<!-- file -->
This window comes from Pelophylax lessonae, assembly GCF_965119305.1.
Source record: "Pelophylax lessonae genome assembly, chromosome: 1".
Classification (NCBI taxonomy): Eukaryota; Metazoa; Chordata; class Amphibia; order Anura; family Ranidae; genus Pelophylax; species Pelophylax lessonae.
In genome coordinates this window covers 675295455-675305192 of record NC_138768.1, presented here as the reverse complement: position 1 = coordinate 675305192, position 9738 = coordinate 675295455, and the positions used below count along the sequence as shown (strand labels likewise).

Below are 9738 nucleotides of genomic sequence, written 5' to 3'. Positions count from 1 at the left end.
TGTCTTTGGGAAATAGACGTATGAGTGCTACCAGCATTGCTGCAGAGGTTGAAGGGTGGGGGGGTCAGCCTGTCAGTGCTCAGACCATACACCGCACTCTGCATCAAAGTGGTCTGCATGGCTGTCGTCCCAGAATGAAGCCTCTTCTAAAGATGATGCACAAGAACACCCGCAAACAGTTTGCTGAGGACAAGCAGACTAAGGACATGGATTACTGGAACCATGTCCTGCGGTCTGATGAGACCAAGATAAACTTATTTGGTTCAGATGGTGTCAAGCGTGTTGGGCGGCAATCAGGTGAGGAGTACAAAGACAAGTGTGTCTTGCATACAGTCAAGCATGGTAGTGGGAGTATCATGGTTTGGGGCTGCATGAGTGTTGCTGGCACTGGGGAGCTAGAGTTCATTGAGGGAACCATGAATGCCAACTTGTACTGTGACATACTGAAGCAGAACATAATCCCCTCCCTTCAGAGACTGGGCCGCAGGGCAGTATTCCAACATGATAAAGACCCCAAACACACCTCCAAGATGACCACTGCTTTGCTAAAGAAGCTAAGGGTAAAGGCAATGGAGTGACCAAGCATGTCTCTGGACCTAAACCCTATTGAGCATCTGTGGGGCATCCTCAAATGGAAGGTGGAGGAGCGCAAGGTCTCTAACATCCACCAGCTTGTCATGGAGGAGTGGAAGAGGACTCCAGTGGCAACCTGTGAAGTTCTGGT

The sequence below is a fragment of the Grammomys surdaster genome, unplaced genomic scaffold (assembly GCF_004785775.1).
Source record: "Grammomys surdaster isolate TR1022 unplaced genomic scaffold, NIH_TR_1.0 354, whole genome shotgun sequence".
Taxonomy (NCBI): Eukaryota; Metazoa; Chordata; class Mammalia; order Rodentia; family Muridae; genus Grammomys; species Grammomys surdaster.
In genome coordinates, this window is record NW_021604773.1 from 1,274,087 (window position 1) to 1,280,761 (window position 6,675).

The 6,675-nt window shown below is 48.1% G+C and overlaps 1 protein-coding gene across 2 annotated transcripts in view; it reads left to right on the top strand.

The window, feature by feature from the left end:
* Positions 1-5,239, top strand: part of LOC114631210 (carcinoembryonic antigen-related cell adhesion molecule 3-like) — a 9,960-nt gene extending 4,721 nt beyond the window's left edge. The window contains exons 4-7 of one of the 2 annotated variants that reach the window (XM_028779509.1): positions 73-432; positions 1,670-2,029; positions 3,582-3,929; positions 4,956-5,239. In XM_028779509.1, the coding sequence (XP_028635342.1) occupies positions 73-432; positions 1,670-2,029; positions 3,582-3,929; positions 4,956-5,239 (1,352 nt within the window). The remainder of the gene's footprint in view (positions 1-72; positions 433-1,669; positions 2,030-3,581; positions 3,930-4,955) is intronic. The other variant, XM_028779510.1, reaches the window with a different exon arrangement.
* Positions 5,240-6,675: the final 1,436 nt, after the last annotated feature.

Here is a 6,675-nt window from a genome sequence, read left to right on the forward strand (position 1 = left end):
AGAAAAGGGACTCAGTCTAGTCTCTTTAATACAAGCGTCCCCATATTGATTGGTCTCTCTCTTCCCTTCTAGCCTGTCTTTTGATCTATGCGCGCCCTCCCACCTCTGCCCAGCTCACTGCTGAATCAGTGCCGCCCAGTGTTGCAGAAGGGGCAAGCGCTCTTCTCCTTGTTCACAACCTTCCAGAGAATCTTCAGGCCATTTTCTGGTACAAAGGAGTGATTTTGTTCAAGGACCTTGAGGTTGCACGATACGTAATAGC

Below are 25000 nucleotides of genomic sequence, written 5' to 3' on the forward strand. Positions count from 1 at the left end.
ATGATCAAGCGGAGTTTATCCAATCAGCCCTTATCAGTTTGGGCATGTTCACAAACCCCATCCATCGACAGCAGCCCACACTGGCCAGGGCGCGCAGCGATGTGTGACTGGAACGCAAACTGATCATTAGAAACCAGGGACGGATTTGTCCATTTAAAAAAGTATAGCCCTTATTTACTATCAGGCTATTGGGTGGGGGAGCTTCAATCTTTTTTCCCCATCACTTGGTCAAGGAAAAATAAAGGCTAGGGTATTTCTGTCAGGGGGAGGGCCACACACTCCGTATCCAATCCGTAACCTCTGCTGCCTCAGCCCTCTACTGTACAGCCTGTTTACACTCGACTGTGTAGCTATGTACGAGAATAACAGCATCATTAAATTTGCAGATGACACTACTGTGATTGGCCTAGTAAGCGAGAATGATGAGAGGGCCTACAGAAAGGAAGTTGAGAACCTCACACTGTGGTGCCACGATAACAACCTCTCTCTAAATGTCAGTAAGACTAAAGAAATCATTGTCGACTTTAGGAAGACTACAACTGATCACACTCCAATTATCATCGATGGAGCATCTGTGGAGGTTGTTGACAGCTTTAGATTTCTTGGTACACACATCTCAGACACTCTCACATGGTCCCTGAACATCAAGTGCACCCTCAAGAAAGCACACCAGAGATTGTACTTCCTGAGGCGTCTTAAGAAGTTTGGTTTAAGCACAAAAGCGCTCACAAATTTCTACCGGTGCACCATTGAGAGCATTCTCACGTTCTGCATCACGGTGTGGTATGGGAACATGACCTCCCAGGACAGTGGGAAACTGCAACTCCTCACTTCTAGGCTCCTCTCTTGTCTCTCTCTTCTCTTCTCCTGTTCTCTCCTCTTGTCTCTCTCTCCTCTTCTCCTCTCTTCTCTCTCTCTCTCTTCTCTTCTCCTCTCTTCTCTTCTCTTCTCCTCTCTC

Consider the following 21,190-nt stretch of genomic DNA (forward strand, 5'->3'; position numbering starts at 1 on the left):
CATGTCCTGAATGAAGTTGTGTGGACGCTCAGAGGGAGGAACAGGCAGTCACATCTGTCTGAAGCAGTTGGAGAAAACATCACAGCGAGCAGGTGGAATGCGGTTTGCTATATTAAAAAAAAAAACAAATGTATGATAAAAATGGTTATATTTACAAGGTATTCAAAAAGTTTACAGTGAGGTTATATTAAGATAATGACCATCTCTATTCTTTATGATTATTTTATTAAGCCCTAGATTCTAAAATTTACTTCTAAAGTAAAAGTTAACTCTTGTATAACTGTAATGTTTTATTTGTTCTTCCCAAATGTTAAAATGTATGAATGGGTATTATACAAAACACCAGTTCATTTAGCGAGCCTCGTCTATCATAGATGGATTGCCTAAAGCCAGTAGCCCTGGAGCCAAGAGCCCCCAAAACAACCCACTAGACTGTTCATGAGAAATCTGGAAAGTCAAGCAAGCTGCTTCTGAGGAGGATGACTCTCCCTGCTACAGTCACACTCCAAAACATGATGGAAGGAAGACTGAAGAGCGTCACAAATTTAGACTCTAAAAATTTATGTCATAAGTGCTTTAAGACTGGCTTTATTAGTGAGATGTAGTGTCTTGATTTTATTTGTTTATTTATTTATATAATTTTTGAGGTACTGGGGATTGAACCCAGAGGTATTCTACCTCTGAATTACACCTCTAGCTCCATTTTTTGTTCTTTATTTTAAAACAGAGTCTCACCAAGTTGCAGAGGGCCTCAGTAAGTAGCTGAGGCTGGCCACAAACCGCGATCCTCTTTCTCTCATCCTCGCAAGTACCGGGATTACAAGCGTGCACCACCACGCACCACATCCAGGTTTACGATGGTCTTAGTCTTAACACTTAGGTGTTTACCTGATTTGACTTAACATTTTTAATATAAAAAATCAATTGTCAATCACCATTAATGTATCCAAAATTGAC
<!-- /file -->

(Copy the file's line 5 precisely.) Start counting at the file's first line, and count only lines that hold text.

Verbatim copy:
Below are 9738 nucleotides of genomic sequence, written 5' to 3'. Positions count from 1 at the left end.